The children’s playground must be safe and, if possible, accessible. The route between the apartments and the playground must not be via public traffic routes. It should be in a quiet central area away from traffic, preferably not in the front yard. It is recommended to keep a distance of at least 4 m from garbage cans, exhaust air openings and other shafts in an underground car park. The playground should be visible from as many apartments as possible so that older children can play alone but in the parents’ field of vision.

Criteria for play equipment:

they are suitable for children up to five years, as many different play equipment as possible are offered: for swinging, swinging, seesawing or climbing, in the safety area of ​​play equipment, e.g. under swings there is sufficient fall protection, the play equipment is made of durable materials,
Steel contact surfaces are only suitable to a limited extent because they heat up considerably in summer and cool down considerably in winter. Slides of metal slides must therefore not face south.
Wooden decks should be avoided due to the risk of splintering, TÜV test seals or the CS mark guarantee quality.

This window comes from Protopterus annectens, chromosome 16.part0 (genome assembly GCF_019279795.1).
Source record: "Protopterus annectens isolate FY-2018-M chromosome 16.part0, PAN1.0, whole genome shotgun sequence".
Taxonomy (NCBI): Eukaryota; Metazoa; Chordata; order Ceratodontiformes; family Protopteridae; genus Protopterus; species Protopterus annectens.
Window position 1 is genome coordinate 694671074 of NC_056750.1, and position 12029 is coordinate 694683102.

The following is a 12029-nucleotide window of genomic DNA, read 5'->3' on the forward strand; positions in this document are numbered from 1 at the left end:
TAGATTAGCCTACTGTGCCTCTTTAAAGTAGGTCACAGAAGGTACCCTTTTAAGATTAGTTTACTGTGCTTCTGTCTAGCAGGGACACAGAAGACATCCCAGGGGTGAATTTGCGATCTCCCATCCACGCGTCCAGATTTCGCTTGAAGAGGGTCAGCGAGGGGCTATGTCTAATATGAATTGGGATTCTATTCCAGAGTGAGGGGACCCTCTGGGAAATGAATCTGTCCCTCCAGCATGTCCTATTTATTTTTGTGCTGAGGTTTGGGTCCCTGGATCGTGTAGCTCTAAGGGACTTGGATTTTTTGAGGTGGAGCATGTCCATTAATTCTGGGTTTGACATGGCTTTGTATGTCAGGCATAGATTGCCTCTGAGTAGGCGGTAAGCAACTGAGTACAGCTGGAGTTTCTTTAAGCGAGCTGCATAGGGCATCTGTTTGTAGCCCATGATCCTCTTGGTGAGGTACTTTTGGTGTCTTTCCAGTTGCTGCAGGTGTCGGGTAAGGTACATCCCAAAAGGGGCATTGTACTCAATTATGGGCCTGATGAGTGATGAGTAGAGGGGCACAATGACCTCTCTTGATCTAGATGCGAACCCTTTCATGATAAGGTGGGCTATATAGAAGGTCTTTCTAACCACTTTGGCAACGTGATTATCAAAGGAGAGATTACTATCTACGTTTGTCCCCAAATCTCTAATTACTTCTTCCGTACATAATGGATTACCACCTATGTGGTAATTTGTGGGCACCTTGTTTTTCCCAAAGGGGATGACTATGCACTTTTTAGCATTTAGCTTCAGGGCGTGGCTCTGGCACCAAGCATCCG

Good planning of the outdoor facilities also takes the following into account:

the playground is spatially integrated into the overall outdoor area, trees and bushes provide shade, hedges in the form of a labyrinth invite you to play, poisonous plants such as pomegranates, daphne, holly or laburnum are not in the area of ​​the playground, there are hills, niches and a lawn for free game, Sun and shade areas are offered, sufficient seating and waste bins are available, fences around a protected area have no peaks or other risk of injury.

Maintenance and care

Children’s playgrounds must be maintained so that they can be used permanently and without danger. The devices must be checked and serviced regularly. Play sand must be cleaned or replaced again and again. We recommend the cycle that is used in public playgrounds:

  • Cleaning / exchanging sand:
    annual exchange of the play sand,
  • Exchange of fall protection sand
    among play equipment every five years,
  • superficial cleaning of the sand with a rake